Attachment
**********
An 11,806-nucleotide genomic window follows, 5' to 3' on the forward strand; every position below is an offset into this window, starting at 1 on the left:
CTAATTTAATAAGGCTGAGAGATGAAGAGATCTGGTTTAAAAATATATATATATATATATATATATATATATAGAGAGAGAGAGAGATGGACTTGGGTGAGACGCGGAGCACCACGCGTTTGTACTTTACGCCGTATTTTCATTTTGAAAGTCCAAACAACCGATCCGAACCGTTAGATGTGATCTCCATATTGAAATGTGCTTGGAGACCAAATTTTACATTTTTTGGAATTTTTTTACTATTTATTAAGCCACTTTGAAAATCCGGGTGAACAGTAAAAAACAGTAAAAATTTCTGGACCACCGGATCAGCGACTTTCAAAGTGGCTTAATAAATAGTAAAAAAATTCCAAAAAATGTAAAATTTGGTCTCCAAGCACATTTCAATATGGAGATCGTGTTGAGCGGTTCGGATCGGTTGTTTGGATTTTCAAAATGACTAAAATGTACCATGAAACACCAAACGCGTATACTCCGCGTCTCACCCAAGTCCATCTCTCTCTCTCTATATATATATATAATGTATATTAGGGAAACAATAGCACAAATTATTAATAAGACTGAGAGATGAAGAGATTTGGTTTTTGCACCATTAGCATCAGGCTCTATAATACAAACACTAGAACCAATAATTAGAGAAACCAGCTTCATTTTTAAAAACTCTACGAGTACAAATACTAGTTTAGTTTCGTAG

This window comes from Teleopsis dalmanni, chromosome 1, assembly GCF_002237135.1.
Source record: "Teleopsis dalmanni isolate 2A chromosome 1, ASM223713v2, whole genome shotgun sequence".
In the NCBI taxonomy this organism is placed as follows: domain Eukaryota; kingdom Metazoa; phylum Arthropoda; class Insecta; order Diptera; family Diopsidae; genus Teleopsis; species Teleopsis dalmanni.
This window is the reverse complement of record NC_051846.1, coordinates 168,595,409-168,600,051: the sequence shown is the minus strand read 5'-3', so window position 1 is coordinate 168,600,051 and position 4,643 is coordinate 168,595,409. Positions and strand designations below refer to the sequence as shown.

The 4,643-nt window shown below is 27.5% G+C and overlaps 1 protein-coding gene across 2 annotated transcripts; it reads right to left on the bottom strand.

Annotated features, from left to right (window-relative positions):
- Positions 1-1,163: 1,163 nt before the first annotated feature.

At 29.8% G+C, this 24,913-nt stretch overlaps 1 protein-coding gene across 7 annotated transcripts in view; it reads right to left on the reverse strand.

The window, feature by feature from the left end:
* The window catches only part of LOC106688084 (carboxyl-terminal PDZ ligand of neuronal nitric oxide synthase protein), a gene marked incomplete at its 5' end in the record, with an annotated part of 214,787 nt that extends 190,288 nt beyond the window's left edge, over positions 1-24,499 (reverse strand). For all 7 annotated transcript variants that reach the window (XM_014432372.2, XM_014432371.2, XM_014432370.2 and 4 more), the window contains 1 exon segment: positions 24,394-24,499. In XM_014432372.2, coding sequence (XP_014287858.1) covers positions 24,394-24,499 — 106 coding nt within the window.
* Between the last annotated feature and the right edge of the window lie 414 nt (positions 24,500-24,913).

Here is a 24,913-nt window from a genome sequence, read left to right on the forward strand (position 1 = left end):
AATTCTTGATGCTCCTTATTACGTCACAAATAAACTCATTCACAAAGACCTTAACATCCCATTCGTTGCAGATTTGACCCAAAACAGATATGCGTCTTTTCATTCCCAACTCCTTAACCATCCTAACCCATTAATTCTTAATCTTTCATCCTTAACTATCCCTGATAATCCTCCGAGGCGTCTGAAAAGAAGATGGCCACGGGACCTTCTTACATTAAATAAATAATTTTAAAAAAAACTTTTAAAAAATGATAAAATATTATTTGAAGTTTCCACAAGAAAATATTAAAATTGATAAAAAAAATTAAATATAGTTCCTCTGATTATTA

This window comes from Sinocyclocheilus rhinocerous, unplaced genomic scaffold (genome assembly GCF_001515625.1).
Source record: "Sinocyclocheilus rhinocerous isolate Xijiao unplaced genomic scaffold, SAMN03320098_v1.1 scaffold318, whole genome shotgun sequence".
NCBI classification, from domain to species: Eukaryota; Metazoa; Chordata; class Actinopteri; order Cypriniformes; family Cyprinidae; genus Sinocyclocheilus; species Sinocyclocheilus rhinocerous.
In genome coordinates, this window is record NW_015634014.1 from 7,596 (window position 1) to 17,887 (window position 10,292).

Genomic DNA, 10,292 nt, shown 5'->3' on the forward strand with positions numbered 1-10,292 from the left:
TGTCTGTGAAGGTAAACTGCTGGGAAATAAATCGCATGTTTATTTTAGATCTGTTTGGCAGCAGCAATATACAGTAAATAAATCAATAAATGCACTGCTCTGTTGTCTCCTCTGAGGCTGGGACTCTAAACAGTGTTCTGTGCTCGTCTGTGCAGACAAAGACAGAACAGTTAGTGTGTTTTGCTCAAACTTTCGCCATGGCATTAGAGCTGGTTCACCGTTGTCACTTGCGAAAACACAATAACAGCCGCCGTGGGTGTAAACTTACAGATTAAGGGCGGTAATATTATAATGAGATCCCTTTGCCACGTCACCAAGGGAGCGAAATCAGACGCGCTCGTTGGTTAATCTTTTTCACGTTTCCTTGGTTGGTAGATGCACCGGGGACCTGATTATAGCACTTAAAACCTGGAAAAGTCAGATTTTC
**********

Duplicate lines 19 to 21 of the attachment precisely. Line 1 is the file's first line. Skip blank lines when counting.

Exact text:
In genome coordinates, this window is record NW_015634014.1 from 7,596 (window position 1) to 17,887 (window position 10,292).

Genomic DNA, 10,292 nt, shown 5'->3' on the forward strand with positions numbered 1-10,292 from the left:
TGTCTGTGAAGGTAAACTGCTGGGAAATAAATCGCATGTTTATTTTAGATCTGTTTGGCAGCAGCAATATACAGTAAATAAATCAATAAATGCACTGCTCTGTTGTCTCCTCTGAGGCTGGGACTCTAAACAGTGTTCTGTGCTCGTCTGTGCAGACAAAGACAGAACAGTTAGTGTGTTTTGCTCAAACTTTCGCCATGGCATTAGAGCTGGTTCACCGTTGTCACTTGCGAAAACACAATAACAGCCGCCGTGGGTGTAAACTTACAGATTAAGGGCGGTAATATTATAATGAGATCCCTTTGCCACGTCACCAAGGGAGCGAAATCAGACGCGCTCGTTGGTTAATCTTTTTCACGTTTCCTTGGTTGGTAGATGCACCGGGGACCTGATTATAGCACTTAAAACCTGGAAAAGTCAGATTTTC